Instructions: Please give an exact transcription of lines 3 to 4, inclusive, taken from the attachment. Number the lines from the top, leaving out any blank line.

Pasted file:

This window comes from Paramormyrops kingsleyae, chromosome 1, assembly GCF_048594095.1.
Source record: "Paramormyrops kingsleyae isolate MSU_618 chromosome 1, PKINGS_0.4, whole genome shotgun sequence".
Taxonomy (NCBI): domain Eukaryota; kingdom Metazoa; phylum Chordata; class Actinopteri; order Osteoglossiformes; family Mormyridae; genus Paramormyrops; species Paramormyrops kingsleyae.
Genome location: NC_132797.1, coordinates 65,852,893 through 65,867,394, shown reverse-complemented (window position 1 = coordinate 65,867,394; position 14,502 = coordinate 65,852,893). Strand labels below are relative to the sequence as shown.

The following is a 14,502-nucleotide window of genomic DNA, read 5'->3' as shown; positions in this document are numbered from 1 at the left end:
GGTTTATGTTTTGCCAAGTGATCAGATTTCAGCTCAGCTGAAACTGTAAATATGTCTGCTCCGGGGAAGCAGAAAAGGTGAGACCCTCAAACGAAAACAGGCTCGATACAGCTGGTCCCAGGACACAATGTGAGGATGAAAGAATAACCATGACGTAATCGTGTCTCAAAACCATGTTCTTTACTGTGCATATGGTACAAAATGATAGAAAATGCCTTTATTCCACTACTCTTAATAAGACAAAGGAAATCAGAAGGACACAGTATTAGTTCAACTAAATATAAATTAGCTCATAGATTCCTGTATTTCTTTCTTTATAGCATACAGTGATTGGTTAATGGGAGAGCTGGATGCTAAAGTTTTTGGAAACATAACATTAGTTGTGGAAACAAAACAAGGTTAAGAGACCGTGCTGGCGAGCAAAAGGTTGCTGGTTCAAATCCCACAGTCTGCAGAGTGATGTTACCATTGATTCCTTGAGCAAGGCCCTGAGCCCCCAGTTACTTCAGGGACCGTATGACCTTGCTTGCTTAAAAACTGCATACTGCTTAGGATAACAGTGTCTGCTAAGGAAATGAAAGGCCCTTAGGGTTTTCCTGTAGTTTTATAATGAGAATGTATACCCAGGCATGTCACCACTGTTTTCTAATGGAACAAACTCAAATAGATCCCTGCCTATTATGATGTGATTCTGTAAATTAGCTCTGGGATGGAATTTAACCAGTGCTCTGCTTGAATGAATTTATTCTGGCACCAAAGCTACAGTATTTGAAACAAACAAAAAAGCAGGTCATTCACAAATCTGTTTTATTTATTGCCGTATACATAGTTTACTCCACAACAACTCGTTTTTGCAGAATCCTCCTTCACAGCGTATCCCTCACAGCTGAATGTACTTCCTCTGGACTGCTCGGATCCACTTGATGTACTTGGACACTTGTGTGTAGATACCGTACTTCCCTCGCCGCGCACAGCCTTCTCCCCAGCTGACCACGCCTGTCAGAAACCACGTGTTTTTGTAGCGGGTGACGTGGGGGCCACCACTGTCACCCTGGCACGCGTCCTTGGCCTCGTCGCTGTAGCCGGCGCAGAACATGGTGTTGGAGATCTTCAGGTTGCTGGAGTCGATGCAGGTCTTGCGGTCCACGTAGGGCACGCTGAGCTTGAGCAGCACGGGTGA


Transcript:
Taxonomy (NCBI): domain Eukaryota; kingdom Metazoa; phylum Chordata; class Actinopteri; order Osteoglossiformes; family Mormyridae; genus Paramormyrops; species Paramormyrops kingsleyae.
Genome location: NC_132797.1, coordinates 65,852,893 through 65,867,394, shown reverse-complemented (window position 1 = coordinate 65,867,394; position 14,502 = coordinate 65,852,893). Strand labels below are relative to the sequence as shown.